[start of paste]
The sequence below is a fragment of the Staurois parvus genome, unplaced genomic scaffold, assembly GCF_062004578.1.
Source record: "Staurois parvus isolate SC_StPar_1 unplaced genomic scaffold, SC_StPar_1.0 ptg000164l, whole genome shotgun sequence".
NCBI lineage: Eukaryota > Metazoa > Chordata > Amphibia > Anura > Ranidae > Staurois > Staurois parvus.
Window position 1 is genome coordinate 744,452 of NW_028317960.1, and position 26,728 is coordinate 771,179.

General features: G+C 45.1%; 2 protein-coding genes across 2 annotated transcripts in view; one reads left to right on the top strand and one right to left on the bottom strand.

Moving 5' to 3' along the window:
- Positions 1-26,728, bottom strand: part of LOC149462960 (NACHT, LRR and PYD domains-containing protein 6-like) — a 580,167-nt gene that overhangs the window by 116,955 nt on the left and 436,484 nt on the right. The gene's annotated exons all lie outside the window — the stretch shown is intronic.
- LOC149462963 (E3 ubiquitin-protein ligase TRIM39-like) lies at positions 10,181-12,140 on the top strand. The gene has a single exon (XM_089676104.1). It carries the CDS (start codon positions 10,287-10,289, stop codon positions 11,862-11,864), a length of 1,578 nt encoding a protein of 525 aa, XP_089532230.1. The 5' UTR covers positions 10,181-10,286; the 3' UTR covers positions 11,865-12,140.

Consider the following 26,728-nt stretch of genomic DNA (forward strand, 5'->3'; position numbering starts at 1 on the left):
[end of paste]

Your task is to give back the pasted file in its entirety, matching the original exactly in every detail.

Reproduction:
The sequence below is a fragment of the Staurois parvus genome, unplaced genomic scaffold, assembly GCF_062004578.1.
Source record: "Staurois parvus isolate SC_StPar_1 unplaced genomic scaffold, SC_StPar_1.0 ptg000164l, whole genome shotgun sequence".
NCBI lineage: Eukaryota > Metazoa > Chordata > Amphibia > Anura > Ranidae > Staurois > Staurois parvus.
Window position 1 is genome coordinate 744,452 of NW_028317960.1, and position 26,728 is coordinate 771,179.

General features: G+C 45.1%; 2 protein-coding genes across 2 annotated transcripts in view; one reads left to right on the top strand and one right to left on the bottom strand.

Moving 5' to 3' along the window:
- Positions 1-26,728, bottom strand: part of LOC149462960 (NACHT, LRR and PYD domains-containing protein 6-like) — a 580,167-nt gene that overhangs the window by 116,955 nt on the left and 436,484 nt on the right. The gene's annotated exons all lie outside the window — the stretch shown is intronic.
- LOC149462963 (E3 ubiquitin-protein ligase TRIM39-like) lies at positions 10,181-12,140 on the top strand. The gene has a single exon (XM_089676104.1). It carries the CDS (start codon positions 10,287-10,289, stop codon positions 11,862-11,864), a length of 1,578 nt encoding a protein of 525 aa, XP_089532230.1. The 5' UTR covers positions 10,181-10,286; the 3' UTR covers positions 11,865-12,140.

Consider the following 26,728-nt stretch of genomic DNA (forward strand, 5'->3'; position numbering starts at 1 on the left):